By Georgette Eaton
This issue of Canadian Paramedicine raises different voices. Voices that have, historically, not dominated paramedicine. Last year’s inaugural issue sought to raise awareness of the inequity of gender within our profession, and bigger rifts for underrepresented groups who identify as non-binary, BME or with a disability. In this issue, these voices call for action. These narratives are important, as are the way in which they are constructed. Doubtless, some of these narratives will deal with values, ideals, behaviours and morals central to the author. This is because they will have been written in tune, and within the context, of their individual weltanschauung, their philosophy of life. So, it is important that attention is given to the language from which these narratives are constructed.
Some of this language is bound to be strong, because these narratives will be asserting themselves against a masculine bias present in traditional narratives, ethics and discourse. This bias has been ingrained in traditional philosophical western ethical thinking, which has focused on and prioritized the experiences and values of men. Today, in 2020, this may not be overt; but this bias still exists through the lack of attention to certain interests and experiences deemed to be ‘feminine’, rather than explicit denigration of them. We can change these narratives.
We can reformate these narratives to ensure that female experiences and values are regarded equally as worthy of respect as male experiences and values. But this does not require an overtly feminine voice, else this will only seek to compound a gendered argument – there will continue to be moral voices that are shy, suppressed and omitted from public discussion. There is complementarity and necessity of all “voices”. And so, this current imbalance of voice needs to change, and this can change with our ethical perspective; after all, ethics represents the system of principles that assists in decision making.
Whilst many branches of ethics argue for equity, only feminist ethics offers a neutral language as central tenant to its outlook. Despite what the name may suggest, this is neither a branch of ethics, nor one that is only open to those who identify as female. Instead, feminist ethics looks to understand, challenge and correct how gender operates within our moral beliefs and practices. Its ethos remains in ‘traditional feminism’ – a doctrine advocating social, political and all other rights for equality. However, it should be said from the outset that there is no univocal definition of feminism, nor of feminist ethics. Although there are common concerns, many feminist ethicists have different focuses, not to mention internal disagreements on specific stances. Regardless, the overall goal remains the same: to change ethics for the better by improving ethical theorizing and offering better approaches to issues including those involving gender. It offers a much more neutral, non-binary language and seeks to demonstrate the moral significance of areas of human experience that have generally been excluded from the realm of moral significance in traditional ethics. Whilst it may have originally emerged into ethical theorizing by correcting biases which lead to the subordination of women, feminist ethics is not limited to gendered issues. The insights of feminist ethics are often applicable to analyses of moral experiences that share features with gendered issues, or those that reflect the intersection of gender with other bases of oppression, such as gender-identity, sexuality, ethnicity, social class and disability. Those characteristics that are protected within Human Rights legislation. This gives voice to the shy, the suppressed, and those omitted from public discussion – those who have not traditionally ‘fit’ within a patriarchal culture, which has existed in emergency medical services globally since their inception.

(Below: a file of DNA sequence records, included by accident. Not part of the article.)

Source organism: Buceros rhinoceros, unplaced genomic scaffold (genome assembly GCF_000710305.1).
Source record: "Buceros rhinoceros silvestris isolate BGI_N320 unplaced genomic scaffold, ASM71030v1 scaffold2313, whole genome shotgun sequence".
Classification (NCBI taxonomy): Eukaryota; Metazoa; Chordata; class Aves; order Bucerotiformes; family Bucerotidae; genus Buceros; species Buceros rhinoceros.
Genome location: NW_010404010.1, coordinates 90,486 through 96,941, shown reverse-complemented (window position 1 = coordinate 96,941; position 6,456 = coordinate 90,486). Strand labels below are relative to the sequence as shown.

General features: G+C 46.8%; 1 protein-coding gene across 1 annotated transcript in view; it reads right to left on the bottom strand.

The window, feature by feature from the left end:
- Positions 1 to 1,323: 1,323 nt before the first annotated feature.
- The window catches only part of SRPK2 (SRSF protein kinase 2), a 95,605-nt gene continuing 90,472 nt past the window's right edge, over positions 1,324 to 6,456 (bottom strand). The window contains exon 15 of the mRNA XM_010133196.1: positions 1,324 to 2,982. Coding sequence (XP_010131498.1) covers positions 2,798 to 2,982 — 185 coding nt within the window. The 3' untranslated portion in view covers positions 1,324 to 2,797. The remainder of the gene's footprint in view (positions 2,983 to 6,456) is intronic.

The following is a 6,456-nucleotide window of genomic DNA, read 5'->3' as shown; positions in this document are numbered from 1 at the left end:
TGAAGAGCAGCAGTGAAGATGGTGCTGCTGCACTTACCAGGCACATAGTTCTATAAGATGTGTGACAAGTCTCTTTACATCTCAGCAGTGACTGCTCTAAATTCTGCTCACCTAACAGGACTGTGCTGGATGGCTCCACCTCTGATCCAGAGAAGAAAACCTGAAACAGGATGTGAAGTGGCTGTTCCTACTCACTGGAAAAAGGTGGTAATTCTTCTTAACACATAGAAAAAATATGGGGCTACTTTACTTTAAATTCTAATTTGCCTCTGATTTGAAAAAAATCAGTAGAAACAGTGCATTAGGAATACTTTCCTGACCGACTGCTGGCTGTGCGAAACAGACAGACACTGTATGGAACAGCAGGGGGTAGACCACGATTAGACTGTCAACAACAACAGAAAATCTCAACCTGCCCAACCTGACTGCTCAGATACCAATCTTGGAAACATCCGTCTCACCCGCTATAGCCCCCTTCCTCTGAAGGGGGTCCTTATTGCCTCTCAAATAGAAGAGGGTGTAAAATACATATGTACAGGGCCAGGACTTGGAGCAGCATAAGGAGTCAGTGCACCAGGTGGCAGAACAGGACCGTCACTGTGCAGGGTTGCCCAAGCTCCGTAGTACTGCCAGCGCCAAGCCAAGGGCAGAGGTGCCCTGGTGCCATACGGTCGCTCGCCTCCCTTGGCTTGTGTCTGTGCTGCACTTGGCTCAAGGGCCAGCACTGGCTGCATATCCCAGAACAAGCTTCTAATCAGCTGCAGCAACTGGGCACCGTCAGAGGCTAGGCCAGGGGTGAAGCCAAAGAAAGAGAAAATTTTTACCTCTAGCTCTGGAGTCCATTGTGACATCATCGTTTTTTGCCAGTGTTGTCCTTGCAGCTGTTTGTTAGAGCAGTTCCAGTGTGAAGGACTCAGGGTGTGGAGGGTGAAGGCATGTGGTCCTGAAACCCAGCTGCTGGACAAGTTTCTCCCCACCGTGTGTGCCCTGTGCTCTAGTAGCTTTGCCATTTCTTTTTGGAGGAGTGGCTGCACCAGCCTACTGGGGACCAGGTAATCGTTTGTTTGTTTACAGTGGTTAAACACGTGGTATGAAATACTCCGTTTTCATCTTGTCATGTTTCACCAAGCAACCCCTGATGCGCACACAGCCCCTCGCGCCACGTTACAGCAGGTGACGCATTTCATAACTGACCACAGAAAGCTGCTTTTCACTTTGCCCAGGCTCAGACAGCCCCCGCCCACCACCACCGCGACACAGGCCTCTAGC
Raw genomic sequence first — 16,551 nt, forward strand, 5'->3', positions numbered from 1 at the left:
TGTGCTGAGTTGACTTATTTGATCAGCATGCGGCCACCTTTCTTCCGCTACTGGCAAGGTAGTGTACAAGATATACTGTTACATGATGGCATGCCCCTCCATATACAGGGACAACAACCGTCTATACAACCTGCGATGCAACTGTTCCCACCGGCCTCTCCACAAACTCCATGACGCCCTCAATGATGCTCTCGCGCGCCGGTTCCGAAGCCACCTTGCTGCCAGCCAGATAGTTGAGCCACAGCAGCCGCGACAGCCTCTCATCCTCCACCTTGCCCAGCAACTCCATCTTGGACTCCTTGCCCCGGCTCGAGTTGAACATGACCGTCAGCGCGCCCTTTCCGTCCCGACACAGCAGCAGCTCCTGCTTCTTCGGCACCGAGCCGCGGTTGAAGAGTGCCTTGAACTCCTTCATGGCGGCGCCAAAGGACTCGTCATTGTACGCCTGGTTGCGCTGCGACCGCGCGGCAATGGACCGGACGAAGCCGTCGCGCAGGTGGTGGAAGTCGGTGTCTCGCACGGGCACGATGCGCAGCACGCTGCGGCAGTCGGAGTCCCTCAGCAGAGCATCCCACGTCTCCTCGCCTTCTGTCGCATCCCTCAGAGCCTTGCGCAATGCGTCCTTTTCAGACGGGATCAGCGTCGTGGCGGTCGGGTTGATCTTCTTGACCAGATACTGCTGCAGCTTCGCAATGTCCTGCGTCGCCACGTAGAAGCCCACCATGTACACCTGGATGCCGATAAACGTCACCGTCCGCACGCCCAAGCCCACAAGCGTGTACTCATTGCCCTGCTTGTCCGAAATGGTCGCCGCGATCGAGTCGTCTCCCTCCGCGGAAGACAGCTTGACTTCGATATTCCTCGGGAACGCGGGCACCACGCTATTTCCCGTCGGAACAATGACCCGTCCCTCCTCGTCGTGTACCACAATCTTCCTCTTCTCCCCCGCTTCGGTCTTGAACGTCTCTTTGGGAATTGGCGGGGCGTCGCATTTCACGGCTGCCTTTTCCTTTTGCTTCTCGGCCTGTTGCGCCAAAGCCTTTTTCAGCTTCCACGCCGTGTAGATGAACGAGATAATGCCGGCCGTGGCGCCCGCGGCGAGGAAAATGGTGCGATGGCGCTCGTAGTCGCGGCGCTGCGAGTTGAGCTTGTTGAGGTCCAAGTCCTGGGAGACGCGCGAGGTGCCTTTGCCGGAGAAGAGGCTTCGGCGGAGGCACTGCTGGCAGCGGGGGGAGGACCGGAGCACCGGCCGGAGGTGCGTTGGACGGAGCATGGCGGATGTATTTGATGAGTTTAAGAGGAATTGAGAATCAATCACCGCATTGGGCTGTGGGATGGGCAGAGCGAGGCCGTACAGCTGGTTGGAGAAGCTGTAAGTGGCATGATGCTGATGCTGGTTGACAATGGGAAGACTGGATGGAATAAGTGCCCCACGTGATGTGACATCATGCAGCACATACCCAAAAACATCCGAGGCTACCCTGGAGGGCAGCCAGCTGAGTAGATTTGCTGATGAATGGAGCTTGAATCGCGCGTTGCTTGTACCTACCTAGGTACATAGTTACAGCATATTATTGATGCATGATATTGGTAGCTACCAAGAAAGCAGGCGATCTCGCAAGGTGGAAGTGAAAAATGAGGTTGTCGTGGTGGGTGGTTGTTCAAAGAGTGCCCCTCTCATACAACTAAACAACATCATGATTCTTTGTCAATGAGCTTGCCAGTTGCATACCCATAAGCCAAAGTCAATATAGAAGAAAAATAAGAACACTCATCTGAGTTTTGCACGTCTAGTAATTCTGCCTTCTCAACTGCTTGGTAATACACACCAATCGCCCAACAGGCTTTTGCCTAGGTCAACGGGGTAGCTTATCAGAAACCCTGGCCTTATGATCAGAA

It is time that these voices are heard, and their narratives are embraced. Undoubtedly, this will result in uncomfortable reading for some. Empowering these voices will challenge the privileges historically available to men and highlight oppressive social orders or practices that have harmed, and continue to harm, others. Historically, this may have centred on girls and women who have been subordinated. We author this issue as a female majority to raise the female voice within academic paramedicine. Looking beyond a binary definition of gender, this may now encompass all those whose voices may have historically been, or continue to be, silenced. Telling these stories by grounding moral theorizing in personal narratives through a lens of feminist ethics will not only motivate a deeper understanding and development of moral thinking in ways that are inclusive of contextualities and situatedness, but also highlight where inequity continues to exist. It will allow issues of domination, exclusion, gross power differentials, oppression and sexism to be recognised and addressed, both theoretically and practically. And, by offering these narratives in a more neutral language, we do not continue the cycle of gender-orientated discourse.
Our voices are strong. Our stories are powerful. We are in the fortunate position where we can ensure our narratives, our experiences as women in paramedicine, can practically change structures which have historically marginalised social practices. Indeed, Women in Canadian Paramedicine offers an inclusive space within which to negotiate our moral understandings as women in the profession. Accepting that inequity between female and male roles within paramedicine currently exist, and exist more so for those from culturally underrepresented groups, is the first step. Understanding and challenging these inequities develops our moral reasoning and begins to address the divides this may cause. So, speak up. Tell your story. Changing the narrative starts with us.